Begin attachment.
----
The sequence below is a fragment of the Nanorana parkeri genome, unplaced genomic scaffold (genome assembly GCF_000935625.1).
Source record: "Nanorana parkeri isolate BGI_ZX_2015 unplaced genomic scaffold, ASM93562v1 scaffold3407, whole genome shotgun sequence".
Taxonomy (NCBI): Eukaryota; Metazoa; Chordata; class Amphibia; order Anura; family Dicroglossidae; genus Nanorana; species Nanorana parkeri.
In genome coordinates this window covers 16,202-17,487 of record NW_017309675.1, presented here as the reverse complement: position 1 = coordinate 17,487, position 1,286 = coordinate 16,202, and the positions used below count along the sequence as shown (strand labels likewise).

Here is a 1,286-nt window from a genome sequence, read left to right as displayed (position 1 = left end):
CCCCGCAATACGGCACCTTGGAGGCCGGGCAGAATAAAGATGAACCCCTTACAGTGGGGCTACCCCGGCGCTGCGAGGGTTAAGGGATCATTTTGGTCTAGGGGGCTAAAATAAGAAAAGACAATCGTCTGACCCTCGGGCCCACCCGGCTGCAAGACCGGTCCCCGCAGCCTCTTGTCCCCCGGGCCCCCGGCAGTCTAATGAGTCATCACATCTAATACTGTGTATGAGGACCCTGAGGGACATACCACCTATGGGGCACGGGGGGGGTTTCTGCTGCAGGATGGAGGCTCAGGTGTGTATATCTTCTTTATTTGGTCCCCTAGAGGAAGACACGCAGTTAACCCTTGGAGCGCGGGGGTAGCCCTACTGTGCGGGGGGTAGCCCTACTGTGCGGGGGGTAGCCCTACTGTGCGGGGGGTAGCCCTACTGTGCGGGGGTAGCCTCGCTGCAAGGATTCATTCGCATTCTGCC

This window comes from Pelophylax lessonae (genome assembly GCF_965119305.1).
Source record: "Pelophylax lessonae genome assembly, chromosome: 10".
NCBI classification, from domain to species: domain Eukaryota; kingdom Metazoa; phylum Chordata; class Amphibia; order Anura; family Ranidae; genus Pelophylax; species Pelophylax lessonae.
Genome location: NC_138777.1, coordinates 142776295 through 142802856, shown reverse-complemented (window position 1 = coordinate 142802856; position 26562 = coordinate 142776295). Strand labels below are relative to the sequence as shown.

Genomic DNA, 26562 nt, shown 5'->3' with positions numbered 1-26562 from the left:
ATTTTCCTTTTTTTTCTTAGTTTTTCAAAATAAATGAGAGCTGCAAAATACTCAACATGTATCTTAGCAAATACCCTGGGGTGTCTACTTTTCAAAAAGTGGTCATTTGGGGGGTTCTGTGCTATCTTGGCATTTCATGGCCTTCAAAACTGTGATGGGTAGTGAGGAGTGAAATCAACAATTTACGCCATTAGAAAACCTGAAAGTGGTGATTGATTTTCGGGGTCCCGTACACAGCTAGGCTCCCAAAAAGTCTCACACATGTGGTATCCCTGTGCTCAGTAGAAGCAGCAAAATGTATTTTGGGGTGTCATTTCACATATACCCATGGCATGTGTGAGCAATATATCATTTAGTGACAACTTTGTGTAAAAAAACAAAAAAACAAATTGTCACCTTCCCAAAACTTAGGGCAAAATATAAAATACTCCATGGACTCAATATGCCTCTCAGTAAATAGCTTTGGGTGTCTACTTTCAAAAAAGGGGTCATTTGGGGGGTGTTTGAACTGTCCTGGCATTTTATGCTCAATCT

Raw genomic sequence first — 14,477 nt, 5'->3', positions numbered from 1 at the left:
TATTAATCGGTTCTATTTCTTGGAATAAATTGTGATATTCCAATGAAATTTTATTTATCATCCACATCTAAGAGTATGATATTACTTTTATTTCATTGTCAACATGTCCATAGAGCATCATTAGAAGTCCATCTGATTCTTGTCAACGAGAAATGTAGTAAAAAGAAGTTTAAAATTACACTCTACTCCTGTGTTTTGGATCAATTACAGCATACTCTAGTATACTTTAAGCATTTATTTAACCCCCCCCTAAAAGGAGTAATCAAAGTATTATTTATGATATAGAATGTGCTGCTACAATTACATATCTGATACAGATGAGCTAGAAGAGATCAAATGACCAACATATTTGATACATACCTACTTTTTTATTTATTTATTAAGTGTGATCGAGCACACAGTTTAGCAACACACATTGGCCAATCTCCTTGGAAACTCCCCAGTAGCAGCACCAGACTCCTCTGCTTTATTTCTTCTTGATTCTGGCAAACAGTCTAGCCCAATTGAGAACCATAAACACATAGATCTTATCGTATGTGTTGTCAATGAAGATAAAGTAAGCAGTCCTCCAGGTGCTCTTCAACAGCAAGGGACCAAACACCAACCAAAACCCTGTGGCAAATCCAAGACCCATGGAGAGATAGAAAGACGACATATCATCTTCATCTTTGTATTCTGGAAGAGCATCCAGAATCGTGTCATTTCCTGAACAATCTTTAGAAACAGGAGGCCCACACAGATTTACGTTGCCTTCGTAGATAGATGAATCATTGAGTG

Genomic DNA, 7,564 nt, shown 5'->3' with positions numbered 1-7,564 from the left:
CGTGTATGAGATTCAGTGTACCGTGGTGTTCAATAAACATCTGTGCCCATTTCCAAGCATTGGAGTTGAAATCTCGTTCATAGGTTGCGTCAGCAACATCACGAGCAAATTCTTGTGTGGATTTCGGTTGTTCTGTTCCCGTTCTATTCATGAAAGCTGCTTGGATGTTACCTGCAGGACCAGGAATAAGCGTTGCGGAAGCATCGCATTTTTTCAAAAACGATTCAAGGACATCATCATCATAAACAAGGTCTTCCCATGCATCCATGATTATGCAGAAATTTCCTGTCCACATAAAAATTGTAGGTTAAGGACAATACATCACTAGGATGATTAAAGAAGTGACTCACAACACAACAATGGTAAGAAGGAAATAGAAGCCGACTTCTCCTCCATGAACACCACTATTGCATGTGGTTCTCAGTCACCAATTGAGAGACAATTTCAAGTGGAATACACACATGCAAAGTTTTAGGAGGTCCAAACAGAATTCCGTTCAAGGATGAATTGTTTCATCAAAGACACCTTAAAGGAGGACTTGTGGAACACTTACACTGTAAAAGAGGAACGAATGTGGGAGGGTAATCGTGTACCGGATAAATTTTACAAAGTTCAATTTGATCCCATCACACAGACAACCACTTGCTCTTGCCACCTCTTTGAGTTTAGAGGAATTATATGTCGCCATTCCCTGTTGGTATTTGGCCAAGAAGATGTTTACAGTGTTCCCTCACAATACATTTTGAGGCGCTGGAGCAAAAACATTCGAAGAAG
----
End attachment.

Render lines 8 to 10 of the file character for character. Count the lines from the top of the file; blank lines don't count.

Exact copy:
Source record: "Pelophylax lessonae genome assembly, chromosome: 10".
NCBI classification, from domain to species: domain Eukaryota; kingdom Metazoa; phylum Chordata; class Amphibia; order Anura; family Ranidae; genus Pelophylax; species Pelophylax lessonae.
Genome location: NC_138777.1, coordinates 142776295 through 142802856, shown reverse-complemented (window position 1 = coordinate 142802856; position 26562 = coordinate 142776295). Strand labels below are relative to the sequence as shown.